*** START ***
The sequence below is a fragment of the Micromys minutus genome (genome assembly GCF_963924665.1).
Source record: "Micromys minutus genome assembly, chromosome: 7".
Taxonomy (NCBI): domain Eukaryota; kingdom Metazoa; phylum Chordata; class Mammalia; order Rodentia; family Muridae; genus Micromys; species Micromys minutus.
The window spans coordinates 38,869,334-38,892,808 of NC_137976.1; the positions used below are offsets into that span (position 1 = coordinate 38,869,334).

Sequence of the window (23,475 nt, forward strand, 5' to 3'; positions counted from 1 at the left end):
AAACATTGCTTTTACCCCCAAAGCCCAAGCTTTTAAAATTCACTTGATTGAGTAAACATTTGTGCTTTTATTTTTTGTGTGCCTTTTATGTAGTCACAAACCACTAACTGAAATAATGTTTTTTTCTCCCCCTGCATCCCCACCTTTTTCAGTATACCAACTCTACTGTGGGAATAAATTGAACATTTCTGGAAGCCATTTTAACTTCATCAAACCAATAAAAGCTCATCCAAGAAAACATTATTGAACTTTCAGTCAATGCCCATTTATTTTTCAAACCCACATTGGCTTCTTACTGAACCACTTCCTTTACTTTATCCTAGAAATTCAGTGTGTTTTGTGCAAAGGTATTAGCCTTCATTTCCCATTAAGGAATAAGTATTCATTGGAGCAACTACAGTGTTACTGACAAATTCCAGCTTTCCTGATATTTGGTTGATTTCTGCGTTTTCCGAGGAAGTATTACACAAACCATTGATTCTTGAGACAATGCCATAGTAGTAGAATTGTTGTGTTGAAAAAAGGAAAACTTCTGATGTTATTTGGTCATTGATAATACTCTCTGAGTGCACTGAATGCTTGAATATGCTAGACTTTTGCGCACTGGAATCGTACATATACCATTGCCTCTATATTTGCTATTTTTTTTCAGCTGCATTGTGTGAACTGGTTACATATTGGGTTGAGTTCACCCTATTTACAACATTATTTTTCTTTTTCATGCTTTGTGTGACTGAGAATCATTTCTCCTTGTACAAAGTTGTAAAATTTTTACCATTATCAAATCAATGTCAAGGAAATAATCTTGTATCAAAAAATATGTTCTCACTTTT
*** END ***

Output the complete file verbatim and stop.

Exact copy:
The sequence below is a fragment of the Micromys minutus genome (genome assembly GCF_963924665.1).
Source record: "Micromys minutus genome assembly, chromosome: 7".
Taxonomy (NCBI): domain Eukaryota; kingdom Metazoa; phylum Chordata; class Mammalia; order Rodentia; family Muridae; genus Micromys; species Micromys minutus.
The window spans coordinates 38,869,334-38,892,808 of NC_137976.1; the positions used below are offsets into that span (position 1 = coordinate 38,869,334).

Sequence of the window (23,475 nt, forward strand, 5' to 3'; positions counted from 1 at the left end):
AAACATTGCTTTTACCCCCAAAGCCCAAGCTTTTAAAATTCACTTGATTGAGTAAACATTTGTGCTTTTATTTTTTGTGTGCCTTTTATGTAGTCACAAACCACTAACTGAAATAATGTTTTTTTCTCCCCCTGCATCCCCACCTTTTTCAGTATACCAACTCTACTGTGGGAATAAATTGAACATTTCTGGAAGCCATTTTAACTTCATCAAACCAATAAAAGCTCATCCAAGAAAACATTATTGAACTTTCAGTCAATGCCCATTTATTTTTCAAACCCACATTGGCTTCTTACTGAACCACTTCCTTTACTTTATCCTAGAAATTCAGTGTGTTTTGTGCAAAGGTATTAGCCTTCATTTCCCATTAAGGAATAAGTATTCATTGGAGCAACTACAGTGTTACTGACAAATTCCAGCTTTCCTGATATTTGGTTGATTTCTGCGTTTTCCGAGGAAGTATTACACAAACCATTGATTCTTGAGACAATGCCATAGTAGTAGAATTGTTGTGTTGAAAAAAGGAAAACTTCTGATGTTATTTGGTCATTGATAATACTCTCTGAGTGCACTGAATGCTTGAATATGCTAGACTTTTGCGCACTGGAATCGTACATATACCATTGCCTCTATATTTGCTATTTTTTTTCAGCTGCATTGTGTGAACTGGTTACATATTGGGTTGAGTTCACCCTATTTACAACATTATTTTTCTTTTTCATGCTTTGTGTGACTGAGAATCATTTCTCCTTGTACAAAGTTGTAAAATTTTTACCATTATCAAATCAATGTCAAGGAAATAATCTTGTATCAAAAAATATGTTCTCACTTTT